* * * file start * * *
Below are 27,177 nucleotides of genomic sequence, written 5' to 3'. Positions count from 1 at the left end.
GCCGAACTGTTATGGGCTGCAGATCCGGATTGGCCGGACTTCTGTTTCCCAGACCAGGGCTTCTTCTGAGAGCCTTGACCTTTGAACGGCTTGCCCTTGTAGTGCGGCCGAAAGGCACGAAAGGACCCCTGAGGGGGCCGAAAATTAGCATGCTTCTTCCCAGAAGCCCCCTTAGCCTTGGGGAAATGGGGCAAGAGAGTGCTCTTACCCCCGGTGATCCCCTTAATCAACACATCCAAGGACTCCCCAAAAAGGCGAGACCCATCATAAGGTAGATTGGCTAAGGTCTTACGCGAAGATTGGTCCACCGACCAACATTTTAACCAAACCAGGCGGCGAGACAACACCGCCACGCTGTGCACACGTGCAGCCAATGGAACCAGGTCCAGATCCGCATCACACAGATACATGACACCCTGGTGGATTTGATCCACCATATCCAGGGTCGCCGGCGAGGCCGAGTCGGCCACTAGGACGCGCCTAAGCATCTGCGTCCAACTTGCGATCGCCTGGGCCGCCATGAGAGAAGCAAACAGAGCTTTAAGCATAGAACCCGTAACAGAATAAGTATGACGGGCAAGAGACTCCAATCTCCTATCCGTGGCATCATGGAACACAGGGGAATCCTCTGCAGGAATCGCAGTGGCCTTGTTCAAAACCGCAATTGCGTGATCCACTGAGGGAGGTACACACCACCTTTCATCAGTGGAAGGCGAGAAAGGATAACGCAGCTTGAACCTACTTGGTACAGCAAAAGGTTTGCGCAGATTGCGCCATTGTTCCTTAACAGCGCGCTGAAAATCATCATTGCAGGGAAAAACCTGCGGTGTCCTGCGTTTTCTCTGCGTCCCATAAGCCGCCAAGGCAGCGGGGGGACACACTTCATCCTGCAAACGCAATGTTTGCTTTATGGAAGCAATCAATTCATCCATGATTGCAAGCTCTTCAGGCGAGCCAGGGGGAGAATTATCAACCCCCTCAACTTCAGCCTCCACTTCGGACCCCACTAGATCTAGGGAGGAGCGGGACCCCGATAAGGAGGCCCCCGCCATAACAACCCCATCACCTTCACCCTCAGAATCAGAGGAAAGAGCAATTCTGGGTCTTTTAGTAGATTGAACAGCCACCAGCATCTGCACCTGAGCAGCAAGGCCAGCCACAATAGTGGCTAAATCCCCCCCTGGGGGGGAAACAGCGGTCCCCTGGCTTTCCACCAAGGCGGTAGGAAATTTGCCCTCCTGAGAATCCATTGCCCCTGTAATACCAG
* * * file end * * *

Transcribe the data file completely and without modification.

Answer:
Below are 27,177 nucleotides of genomic sequence, written 5' to 3'. Positions count from 1 at the left end.
GCCGAACTGTTATGGGCTGCAGATCCGGATTGGCCGGACTTCTGTTTCCCAGACCAGGGCTTCTTCTGAGAGCCTTGACCTTTGAACGGCTTGCCCTTGTAGTGCGGCCGAAAGGCACGAAAGGACCCCTGAGGGGGCCGAAAATTAGCATGCTTCTTCCCAGAAGCCCCCTTAGCCTTGGGGAAATGGGGCAAGAGAGTGCTCTTACCCCCGGTGATCCCCTTAATCAACACATCCAAGGACTCCCCAAAAAGGCGAGACCCATCATAAGGTAGATTGGCTAAGGTCTTACGCGAAGATTGGTCCACCGACCAACATTTTAACCAAACCAGGCGGCGAGACAACACCGCCACGCTGTGCACACGTGCAGCCAATGGAACCAGGTCCAGATCCGCATCACACAGATACATGACACCCTGGTGGATTTGATCCACCATATCCAGGGTCGCCGGCGAGGCCGAGTCGGCCACTAGGACGCGCCTAAGCATCTGCGTCCAACTTGCGATCGCCTGGGCCGCCATGAGAGAAGCAAACAGAGCTTTAAGCATAGAACCCGTAACAGAATAAGTATGACGGGCAAGAGACTCCAATCTCCTATCCGTGGCATCATGGAACACAGGGGAATCCTCTGCAGGAATCGCAGTGGCCTTGTTCAAAACCGCAATTGCGTGATCCACTGAGGGAGGTACACACCACCTTTCATCAGTGGAAGGCGAGAAAGGATAACGCAGCTTGAACCTACTTGGTACAGCAAAAGGTTTGCGCAGATTGCGCCATTGTTCCTTAACAGCGCGCTGAAAATCATCATTGCAGGGAAAAACCTGCGGTGTCCTGCGTTTTCTCTGCGTCCCATAAGCCGCCAAGGCAGCGGGGGGACACACTTCATCCTGCAAACGCAATGTTTGCTTTATGGAAGCAATCAATTCATCCATGATTGCAAGCTCTTCAGGCGAGCCAGGGGGAGAATTATCAACCCCCTCAACTTCAGCCTCCACTTCGGACCCCACTAGATCTAGGGAGGAGCGGGACCCCGATAAGGAGGCCCCCGCCATAACAACCCCATCACCTTCACCCTCAGAATCAGAGGAAAGAGCAATTCTGGGTCTTTTAGTAGATTGAACAGCCACCAGCATCTGCACCTGAGCAGCAAGGCCAGCCACAATAGTGGCTAAATCCCCCCCTGGGGGGGAAACAGCGGTCCCCTGGCTTTCCACCAAGGCGGTAGGAAATTTGCCCTCCTGAGAATCCATTGCCCCTGTAATACCAG